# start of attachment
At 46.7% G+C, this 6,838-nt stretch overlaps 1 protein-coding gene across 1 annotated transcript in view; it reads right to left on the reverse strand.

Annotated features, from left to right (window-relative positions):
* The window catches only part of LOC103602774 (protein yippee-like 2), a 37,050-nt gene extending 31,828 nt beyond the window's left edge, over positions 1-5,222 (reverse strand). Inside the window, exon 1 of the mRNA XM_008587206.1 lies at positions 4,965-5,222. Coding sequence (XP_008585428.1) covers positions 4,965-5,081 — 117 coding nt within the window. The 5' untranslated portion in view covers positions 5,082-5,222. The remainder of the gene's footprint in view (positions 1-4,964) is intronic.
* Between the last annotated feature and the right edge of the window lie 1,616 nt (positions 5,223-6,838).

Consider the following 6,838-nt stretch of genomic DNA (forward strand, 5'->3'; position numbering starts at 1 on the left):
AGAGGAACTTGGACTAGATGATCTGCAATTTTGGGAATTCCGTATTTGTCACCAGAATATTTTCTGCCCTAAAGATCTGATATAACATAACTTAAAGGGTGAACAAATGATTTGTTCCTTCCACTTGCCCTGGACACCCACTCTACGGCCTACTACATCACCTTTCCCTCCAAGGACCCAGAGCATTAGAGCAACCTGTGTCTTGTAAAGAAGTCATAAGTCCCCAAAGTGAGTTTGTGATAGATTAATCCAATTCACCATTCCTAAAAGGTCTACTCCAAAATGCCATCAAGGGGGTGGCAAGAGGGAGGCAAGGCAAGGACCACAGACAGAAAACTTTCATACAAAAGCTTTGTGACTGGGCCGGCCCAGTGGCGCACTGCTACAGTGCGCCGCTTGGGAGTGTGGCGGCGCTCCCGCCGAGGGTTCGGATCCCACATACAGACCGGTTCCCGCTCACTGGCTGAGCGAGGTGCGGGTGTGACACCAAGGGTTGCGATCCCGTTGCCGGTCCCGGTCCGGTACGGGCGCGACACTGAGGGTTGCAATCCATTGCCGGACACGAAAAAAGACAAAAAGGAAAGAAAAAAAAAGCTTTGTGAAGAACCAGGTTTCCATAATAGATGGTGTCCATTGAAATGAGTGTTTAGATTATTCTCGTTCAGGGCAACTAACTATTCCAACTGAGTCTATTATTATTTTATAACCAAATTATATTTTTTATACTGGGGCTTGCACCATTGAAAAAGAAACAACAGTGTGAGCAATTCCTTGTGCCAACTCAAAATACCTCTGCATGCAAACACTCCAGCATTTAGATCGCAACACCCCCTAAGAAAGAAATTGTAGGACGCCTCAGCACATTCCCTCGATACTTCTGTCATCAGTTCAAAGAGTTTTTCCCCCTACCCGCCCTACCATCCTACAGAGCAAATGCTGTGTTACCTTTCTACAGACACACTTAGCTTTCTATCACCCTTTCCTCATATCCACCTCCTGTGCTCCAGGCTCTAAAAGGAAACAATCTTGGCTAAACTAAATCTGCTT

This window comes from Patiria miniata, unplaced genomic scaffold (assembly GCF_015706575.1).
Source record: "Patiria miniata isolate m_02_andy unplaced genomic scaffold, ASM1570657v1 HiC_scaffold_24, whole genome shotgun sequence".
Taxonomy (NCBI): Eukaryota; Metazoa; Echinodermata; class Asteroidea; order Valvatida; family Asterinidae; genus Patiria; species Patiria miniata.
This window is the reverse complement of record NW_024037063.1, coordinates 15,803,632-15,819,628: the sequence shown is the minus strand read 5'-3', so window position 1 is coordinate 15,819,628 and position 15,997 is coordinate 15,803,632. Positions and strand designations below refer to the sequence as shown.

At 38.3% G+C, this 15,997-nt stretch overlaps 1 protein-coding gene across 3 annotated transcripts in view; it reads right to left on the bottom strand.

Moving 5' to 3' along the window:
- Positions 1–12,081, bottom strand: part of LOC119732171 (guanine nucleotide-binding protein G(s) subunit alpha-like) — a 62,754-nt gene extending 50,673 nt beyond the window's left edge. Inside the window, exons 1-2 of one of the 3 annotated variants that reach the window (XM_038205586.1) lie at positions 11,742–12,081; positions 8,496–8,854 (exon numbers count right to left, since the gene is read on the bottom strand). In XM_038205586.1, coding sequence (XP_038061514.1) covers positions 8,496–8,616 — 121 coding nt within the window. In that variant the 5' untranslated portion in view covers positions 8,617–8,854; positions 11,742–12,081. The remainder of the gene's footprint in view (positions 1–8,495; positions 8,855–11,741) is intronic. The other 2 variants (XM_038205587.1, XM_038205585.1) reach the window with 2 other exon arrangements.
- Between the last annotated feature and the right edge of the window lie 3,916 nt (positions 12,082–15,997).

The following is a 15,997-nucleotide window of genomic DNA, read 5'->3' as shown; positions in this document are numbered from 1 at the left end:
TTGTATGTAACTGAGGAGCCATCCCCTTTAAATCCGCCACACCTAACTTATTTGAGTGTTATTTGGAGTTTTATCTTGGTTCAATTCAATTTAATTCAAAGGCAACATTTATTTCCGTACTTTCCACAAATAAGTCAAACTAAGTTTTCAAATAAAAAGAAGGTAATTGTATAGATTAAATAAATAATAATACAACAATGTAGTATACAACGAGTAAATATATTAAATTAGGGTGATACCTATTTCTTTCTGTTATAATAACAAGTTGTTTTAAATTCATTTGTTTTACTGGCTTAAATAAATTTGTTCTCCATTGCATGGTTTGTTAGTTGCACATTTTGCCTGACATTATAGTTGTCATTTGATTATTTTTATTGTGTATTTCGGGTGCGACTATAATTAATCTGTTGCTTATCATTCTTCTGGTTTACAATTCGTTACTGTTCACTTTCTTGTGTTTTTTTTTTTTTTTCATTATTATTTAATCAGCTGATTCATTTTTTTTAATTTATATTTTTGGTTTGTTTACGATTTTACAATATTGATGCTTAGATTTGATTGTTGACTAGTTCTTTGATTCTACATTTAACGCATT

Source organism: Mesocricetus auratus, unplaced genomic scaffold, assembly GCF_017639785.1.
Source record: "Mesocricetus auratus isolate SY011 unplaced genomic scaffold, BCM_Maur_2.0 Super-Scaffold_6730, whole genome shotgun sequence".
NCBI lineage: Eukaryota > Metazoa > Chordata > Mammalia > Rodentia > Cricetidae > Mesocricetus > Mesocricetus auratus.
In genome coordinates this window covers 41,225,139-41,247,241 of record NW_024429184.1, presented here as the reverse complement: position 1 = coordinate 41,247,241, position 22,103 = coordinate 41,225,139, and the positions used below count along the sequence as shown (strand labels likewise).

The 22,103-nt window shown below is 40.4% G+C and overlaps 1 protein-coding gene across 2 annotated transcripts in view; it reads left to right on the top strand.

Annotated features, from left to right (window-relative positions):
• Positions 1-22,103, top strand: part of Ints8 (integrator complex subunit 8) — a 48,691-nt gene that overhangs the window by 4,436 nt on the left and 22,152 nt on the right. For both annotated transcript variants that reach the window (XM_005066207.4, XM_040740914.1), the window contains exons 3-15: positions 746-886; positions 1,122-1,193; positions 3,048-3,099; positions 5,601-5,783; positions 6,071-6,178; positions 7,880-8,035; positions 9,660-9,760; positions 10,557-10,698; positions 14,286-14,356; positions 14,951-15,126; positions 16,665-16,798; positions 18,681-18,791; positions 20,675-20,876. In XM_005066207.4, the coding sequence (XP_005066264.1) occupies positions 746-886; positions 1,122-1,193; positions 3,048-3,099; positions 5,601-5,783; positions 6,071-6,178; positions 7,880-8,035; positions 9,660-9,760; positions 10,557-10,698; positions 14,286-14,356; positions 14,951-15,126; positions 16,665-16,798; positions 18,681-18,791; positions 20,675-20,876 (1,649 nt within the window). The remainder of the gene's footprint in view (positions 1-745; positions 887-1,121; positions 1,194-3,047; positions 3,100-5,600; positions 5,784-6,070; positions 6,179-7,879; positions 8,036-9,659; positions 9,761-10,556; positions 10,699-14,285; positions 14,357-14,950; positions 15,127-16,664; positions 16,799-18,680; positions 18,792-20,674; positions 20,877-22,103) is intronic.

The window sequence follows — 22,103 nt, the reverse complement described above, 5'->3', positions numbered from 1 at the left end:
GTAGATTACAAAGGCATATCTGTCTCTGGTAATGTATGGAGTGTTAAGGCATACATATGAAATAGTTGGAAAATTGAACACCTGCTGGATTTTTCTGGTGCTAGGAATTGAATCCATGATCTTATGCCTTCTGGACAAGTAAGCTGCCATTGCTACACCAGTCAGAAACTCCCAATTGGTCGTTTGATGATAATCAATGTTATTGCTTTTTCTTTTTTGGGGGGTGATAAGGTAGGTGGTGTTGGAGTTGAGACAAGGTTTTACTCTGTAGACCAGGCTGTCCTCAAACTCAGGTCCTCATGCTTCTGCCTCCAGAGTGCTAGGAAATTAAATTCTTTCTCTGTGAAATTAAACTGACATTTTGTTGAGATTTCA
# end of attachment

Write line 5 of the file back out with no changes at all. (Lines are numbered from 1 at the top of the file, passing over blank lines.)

Consider the following 6,838-nt stretch of genomic DNA (forward strand, 5'->3'; position numbering starts at 1 on the left):